No, I haven't used the data connections with excel to do any updating.
Too bad... saving a step would actually be pretty cool!
Typically I end up with a sheet of data and I just insert columns inbetween the values and enter [ ', ' ] (sans brackets) into the blank cells between the data and then just drag them to the end of my data. If I already have an Excel sheet it is usually the fastest way to do it.
I like that idea CrashTech! Hopefully, I'll be able to recall that one some day when it could come in handy!
Why would I switch to textpad (ew?) or emacs (double ew) when I am already in Excel?
Well, if you're already in Excel and doing a relatively simple data massage like adding a comma, then you wouldn't want to open/use another program. Use what works... especially if you're already up and running with it.
Alright, I expected a remark about Emacs, but why did you give TextPad an "ew"? Now you've really crossed the line! =)
[Note: this statement is out of context now because, originally, I had mistakenly written Wordpad, not TextPad. Of course, now I feel somewhat entitled to give CrashTech a hard-time, because on the "ew" scale, Emacs was ranked twice as badly as WordPad!]
Actually, TextPad is a nice, fast editor, with the best mouse-event recording and playback system that I've used*. This type of macro-recording can really save a non-programming friend/co-worker oodles of time (Well, assuming they don't ask you to do it instead, which may not be such a bad thing depending on the co-worker).
A couple of possible examples where Emacs might make massaging data easier come to mind:
(Of course, I'm far from competent in Excel, so a few of these things might actually be easier than I realize)
1) You're given a file to load into the database. One of the column's is a string datatype. Of course, the data hasn't been "cleaned", and in addition to double-quotes at the beginning and end of each strings, some of these strings include double-quotes in the interior. Let's assume the "policy" where you work is to change these interior double-quotes to single-quotes, can you do it (relatively easily) using Excel?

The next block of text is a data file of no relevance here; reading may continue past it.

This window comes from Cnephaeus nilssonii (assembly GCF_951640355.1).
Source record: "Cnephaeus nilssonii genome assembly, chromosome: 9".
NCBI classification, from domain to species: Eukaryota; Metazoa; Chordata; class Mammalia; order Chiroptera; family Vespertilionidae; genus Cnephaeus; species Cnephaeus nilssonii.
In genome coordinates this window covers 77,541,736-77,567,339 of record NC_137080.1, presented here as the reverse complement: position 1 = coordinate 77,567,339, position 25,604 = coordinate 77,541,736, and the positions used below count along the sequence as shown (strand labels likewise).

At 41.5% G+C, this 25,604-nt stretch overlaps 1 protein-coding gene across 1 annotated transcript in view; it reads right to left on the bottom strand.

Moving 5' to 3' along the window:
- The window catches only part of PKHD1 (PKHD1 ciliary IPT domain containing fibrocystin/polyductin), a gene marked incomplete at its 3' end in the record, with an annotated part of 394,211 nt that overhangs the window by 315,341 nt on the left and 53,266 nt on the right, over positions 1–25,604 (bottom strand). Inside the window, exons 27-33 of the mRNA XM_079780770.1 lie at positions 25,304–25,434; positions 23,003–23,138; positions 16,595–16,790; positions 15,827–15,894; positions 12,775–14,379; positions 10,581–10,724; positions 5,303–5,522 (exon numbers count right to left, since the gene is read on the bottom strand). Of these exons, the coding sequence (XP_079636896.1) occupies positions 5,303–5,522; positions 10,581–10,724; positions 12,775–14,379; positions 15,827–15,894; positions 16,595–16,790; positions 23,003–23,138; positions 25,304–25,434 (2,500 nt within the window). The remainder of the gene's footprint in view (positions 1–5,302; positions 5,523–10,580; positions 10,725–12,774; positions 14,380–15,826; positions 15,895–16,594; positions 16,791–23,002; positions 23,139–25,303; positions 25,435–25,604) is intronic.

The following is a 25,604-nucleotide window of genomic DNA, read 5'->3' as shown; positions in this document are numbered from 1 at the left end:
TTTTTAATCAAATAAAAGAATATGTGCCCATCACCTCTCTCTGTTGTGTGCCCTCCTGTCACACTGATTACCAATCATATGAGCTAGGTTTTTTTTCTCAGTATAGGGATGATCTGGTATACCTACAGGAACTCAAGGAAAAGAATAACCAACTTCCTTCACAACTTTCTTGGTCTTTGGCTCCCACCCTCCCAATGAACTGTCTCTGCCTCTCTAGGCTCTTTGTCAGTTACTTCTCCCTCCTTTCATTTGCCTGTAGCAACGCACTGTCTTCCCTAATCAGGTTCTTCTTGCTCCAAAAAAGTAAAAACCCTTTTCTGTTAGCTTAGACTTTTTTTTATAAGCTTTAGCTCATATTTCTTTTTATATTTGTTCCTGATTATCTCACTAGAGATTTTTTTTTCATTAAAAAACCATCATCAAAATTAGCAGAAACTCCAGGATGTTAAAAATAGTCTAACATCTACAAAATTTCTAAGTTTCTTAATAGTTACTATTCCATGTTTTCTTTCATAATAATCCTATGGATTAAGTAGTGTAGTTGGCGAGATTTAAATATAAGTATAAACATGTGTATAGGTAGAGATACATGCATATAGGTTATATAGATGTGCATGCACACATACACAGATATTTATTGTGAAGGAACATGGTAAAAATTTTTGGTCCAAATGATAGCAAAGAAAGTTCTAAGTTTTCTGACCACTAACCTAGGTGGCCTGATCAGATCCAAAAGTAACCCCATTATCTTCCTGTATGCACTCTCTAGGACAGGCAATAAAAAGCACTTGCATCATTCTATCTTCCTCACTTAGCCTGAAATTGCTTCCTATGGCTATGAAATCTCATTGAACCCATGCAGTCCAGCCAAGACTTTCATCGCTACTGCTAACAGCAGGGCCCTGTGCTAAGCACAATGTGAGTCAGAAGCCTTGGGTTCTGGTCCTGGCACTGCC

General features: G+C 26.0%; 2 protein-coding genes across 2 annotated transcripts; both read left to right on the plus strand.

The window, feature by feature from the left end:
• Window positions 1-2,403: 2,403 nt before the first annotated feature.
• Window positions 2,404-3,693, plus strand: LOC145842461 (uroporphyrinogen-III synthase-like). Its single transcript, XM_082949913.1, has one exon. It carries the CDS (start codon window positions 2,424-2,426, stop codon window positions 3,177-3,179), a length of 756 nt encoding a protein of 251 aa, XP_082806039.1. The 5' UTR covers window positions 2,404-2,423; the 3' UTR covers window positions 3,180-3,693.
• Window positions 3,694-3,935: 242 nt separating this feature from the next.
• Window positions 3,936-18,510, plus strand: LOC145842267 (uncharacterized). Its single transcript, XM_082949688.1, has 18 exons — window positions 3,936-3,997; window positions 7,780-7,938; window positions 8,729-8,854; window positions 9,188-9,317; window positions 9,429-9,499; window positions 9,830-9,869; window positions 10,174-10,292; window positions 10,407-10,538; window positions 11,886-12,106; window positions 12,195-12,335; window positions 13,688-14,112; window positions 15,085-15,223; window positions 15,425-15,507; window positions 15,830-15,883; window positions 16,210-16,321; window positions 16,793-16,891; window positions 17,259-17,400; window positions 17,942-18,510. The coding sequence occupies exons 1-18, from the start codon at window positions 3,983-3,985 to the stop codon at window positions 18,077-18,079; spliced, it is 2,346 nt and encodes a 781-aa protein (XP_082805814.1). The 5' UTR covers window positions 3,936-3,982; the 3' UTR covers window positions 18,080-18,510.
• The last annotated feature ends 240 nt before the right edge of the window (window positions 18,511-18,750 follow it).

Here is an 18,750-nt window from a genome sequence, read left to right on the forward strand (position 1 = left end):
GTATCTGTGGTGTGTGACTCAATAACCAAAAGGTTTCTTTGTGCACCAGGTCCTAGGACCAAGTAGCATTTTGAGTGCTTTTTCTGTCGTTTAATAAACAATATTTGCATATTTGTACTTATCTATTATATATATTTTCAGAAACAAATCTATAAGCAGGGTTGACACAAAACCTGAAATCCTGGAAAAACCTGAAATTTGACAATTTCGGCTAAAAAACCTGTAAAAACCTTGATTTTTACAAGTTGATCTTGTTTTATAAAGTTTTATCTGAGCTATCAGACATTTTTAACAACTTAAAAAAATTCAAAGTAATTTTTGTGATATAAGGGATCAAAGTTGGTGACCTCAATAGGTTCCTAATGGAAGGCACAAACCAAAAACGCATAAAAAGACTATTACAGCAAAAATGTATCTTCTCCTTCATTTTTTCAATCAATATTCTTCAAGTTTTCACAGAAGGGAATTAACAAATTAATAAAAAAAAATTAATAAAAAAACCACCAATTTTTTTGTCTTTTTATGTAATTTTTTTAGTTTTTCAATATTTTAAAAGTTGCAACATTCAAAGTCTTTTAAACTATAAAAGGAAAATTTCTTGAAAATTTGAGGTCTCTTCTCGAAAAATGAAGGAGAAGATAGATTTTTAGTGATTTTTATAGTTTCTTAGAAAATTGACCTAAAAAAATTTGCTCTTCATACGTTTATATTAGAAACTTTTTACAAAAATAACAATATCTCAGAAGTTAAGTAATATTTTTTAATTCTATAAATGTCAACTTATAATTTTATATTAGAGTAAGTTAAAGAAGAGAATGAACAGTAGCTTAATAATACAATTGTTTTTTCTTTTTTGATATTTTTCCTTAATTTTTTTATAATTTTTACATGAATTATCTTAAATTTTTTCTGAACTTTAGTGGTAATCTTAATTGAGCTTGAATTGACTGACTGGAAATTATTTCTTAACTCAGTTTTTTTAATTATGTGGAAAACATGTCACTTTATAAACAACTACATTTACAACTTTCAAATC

2) Same drill as above... this time you've been tasked with importing data from an old database that didn't meet 1NF. There is a name column with both the first name and last name that needs to be separated into two columns for your database.
3) A column contains floating point data in scientific notation (perhaps, generated from another program) that isn't compatible with your database. Now I'm certain that Excel can convert scientific notation to a decimal format, but can you do something like changing a capital E to a lowercase e and other formating changes within a cell?
*TextPad may not have the best mouse-event recorder in the world, but I don't recall ever having a problem using it. Of course, when I need to record a macro to massage some data, I use Emacs nearly 100% of the time (ie it's open and works well). Also, using keyboard shortcuts seems much less error prone. Plus, Emacs has a large library of "functions", which can save some hassle. Plus, things like search/find/replace are all standard functions in Emacs, and you can easily add "functions" to your Emacs... hence, the "programmable editor" moniker. Although I haven't done it, I would imagine that it is probably pretty easy to add a user-created function to Excel as well.
[Edit: Changed the WordPad errors to TextPad.]